King Herod heard of it, for Jesus’ name had become known. Some said, “John the Baptist has been raised from the dead. That is why these miraculous powers are at work in him.” But others said, “He is Elijah.” And others said, “He is a prophet, like one of the prophets of old.” But when Herod heard of it, he said, “John, whom I beheaded, has been raised.” For it was Herod who had sent and seized John and bound him in prison for the sake of Herodias, his brother Philip’s wife, because he had married her. For John had been saying to Herod, “It is not lawful for you to have your brother’s wife.” And Herodias had a grudge against him and wanted to put him to death. But she could not, for Herod feared John, knowing that he was a righteous and holy man, and he kept him safe. When he heard him, he was greatly perplexed, and yet he heard him gladly.
But an opportunity came when Herod on his birthday gave a banquet for his nobles and military commanders and the leading men of Galilee. For when Herodias’s daughter came in and danced, she pleased Herod and his guests. And the king said to the girl, “Ask me for whatever you wish, and I will give it to you.” And he vowed to her, “Whatever you ask me, I will give you, up to half of my kingdom.” And she went out and said to her mother, “For what should I ask?” And she said, “The head of John the Baptist.” And she came in immediately with haste to the king and asked, saying, “I want you to give me at once the head of John the Baptist on a platter.” And the king was exceedingly sorry, but because of his oaths and his guests he did not want to break his word to her. And immediately the king sent an executioner with orders to bring John’s head. He went and beheaded him in the prison and brought his head on a platter and gave it to the girl, and the girl gave it to her mother. When his disciples heard of it, they came and took his body and laid it in a tomb.
The apostles returned to Jesus and told him all that they had done and taught. And he said to them, “Come away by yourselves to a desolate place and rest a while.” For many were coming and going, and they had no leisure even to eat. And they went away in the boat to a desolate place by themselves. Now many saw them going and recognized them, and they ran there on foot from all the towns and got there ahead of them. When he went ashore he saw a great crowd, and he had compassion on them, because they were like sheep without a shepherd. And he began to teach them many things. And when it grew late, his disciples came to him and said, “This is a desolate place, and the hour is now late. Send them away to go into the surrounding countryside and villages and buy themselves something to eat.” But he answered them, “You give them something to eat.” And they said to him, “Shall we go and buy two hundred denarii worth of bread and give it to them to eat?” And he said to them, “How many loaves do you have? Go and see.” And when they had found out, they said, “Five, and two fish.” Then he commanded them all to sit down in groups on the green grass. So they sat down in groups, by hundreds and by fifties. And taking the five loaves and the two fish, he looked up to heaven and said a blessing and broke the loaves and gave them to the disciples to set before the people. And he divided the two fish among them all. and they all ate and were satisfied. And they took up twelve baskets full of broken pieces and of the fish. And those who ate the loaves were five thousand men. Mark 6:14-44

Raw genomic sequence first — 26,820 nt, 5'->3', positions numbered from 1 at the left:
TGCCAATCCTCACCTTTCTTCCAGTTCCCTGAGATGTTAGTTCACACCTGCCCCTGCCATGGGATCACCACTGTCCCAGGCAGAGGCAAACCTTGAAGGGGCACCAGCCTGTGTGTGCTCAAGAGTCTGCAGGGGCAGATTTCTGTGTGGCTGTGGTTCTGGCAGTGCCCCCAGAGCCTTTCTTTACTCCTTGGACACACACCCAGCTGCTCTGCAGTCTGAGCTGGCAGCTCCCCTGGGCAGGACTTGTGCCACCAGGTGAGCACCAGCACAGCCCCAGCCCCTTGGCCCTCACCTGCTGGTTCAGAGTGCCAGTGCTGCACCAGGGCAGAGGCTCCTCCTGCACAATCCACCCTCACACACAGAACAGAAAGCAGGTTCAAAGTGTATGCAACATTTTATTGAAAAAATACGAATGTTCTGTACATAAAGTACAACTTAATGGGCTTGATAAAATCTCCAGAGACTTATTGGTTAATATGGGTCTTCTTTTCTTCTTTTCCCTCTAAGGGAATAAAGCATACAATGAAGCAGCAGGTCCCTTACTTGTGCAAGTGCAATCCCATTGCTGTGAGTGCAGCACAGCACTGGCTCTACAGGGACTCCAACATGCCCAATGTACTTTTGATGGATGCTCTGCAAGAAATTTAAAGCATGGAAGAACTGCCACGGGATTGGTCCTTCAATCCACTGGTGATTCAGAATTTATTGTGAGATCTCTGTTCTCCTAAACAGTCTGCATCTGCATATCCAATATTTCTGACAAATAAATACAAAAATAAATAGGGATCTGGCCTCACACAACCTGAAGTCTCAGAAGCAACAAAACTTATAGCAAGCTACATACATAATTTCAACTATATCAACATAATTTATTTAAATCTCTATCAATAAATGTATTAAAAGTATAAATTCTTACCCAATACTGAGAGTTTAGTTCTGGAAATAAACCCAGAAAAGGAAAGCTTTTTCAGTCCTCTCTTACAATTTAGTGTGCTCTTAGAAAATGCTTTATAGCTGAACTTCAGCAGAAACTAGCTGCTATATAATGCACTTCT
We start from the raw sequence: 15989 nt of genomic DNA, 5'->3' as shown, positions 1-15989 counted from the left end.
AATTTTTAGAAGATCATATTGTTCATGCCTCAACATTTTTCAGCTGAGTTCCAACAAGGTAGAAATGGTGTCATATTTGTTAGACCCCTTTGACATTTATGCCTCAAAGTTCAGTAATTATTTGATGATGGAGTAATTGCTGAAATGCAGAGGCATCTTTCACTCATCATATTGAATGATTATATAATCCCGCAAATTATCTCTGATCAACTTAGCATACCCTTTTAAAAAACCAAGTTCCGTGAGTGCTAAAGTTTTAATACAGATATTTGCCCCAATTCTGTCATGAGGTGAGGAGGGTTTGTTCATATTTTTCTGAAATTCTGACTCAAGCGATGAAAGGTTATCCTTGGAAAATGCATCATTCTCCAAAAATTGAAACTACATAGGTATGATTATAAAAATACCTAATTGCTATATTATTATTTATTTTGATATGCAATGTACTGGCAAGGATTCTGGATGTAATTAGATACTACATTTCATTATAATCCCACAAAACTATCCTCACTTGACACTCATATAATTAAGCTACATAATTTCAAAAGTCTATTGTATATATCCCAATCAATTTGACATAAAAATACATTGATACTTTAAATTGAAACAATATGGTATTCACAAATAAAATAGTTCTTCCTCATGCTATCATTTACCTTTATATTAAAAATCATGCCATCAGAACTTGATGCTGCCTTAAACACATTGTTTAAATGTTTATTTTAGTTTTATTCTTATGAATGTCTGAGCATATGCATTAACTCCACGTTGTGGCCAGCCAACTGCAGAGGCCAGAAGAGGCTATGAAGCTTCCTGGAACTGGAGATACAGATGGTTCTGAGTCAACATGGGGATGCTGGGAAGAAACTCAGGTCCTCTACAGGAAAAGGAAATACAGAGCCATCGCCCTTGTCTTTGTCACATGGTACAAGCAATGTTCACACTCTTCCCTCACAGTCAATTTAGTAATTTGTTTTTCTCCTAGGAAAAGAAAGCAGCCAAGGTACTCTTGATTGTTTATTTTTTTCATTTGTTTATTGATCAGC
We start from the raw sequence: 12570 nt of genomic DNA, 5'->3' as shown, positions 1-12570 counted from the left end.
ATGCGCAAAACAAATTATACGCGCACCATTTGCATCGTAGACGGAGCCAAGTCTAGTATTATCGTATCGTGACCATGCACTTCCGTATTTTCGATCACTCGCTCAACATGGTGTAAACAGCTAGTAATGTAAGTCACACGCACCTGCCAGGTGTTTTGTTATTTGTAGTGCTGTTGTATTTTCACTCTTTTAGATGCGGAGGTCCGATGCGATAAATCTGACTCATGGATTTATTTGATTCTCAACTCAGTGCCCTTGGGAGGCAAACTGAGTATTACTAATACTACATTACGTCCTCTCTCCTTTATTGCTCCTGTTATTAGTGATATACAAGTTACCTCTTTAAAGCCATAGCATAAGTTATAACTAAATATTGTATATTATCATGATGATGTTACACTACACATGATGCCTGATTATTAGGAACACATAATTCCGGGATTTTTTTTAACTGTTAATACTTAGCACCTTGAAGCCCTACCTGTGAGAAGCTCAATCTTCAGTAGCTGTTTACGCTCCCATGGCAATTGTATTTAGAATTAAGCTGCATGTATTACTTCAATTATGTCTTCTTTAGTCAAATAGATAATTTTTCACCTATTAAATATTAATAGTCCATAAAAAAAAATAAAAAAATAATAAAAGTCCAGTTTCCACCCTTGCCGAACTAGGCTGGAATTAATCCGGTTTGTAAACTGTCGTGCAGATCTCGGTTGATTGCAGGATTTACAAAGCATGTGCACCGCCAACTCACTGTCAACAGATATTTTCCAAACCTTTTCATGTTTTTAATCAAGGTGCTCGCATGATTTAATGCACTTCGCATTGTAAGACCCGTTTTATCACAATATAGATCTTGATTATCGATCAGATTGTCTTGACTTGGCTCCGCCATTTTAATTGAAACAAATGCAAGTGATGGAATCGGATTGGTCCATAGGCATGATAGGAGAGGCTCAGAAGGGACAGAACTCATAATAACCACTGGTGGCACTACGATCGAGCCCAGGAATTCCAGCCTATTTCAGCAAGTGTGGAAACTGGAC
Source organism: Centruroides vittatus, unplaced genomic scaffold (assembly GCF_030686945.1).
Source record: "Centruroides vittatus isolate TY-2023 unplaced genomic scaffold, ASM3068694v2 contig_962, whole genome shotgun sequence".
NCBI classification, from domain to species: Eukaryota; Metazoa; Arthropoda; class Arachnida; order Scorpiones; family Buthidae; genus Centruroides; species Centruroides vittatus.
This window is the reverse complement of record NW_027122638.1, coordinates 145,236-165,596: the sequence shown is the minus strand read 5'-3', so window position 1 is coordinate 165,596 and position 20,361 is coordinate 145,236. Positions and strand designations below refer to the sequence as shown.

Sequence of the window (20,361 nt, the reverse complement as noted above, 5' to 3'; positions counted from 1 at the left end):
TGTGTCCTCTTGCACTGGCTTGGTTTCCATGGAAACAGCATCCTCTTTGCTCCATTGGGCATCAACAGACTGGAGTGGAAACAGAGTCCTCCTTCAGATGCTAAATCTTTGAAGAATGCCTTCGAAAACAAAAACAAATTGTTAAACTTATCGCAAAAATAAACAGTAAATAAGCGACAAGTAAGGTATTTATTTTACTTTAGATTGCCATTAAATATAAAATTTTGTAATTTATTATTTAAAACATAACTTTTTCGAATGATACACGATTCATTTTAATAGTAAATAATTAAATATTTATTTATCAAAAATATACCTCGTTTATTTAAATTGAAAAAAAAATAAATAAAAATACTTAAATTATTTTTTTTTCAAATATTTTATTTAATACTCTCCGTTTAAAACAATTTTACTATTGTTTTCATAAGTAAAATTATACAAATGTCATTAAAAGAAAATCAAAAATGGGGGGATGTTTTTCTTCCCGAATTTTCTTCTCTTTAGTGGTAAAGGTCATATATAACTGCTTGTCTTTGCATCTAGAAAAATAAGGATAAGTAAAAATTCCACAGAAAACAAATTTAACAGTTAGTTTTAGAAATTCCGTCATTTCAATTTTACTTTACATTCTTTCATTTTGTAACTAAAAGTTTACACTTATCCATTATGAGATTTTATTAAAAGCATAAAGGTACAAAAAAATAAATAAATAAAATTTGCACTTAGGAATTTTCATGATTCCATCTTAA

Setting up a celebration can be loads of fun. There are people who really enjoy setting them up, figuring out who to invite, what will be served, and when. My wife is that way – she loves this stuff. Me, not so much, but I’m not good at, and Christel is. It’s like a new battery in the Energizer bunny. I get the impression that the party Herod threw for his political and military leaders was quite a hit, just like a Christel party. Great food and a really nice venue. An invitation would’ve been a huge deal.
Meanwhile, Jesus had his disciples to care for. His disciples had just returned from being sent; they were empty-handed and exhausted. Jesus knew they needed rest, and started leading them away from the crowds to find it. But, like many times before, people found out and met Jesus and the disciples as they stepped off the boat. Imagine being tired and hungry and coming face to face with a huge crowd, looking like lost sheep. Jesus welcomed and taught them. Towards the end of the day, the disciples tell Jesus to send them away to get food. Maybe they were hopeful for at least a nice meal and a good night’s sleep in peace and quiet. Then they hear the three unexpected words: “You feed them.”
Unlike Herod’s planners, they really had no food. They had a couple fish and loaves, but that was it. How can we feed these thousands with this little bit, they asked? Hearing this, Jesus had the people sit, and started breaking the bread and fish. Jesus fed them all. His feeding them brought them life. While Herod’s party ended in death, Jesus’ party ended in life. While Herod’s gathering required an invitation, everyone gathered with Jesus was invited and given enough to fill them. The most important thing was that, while Herod was served, Jesus did the serving. The king was served, but the Creator served.
As you listen to ‘Carried to the Table,’ reflect on the words and think about who you invite to your celebrations. How protective are you of the guest list, knowing some people can really change the dynamic of your time together, just like this huge crowd did for Jesus? Are you okay with inviting the outcast, the needy, the broken, the sinner?
By Rich Obrecht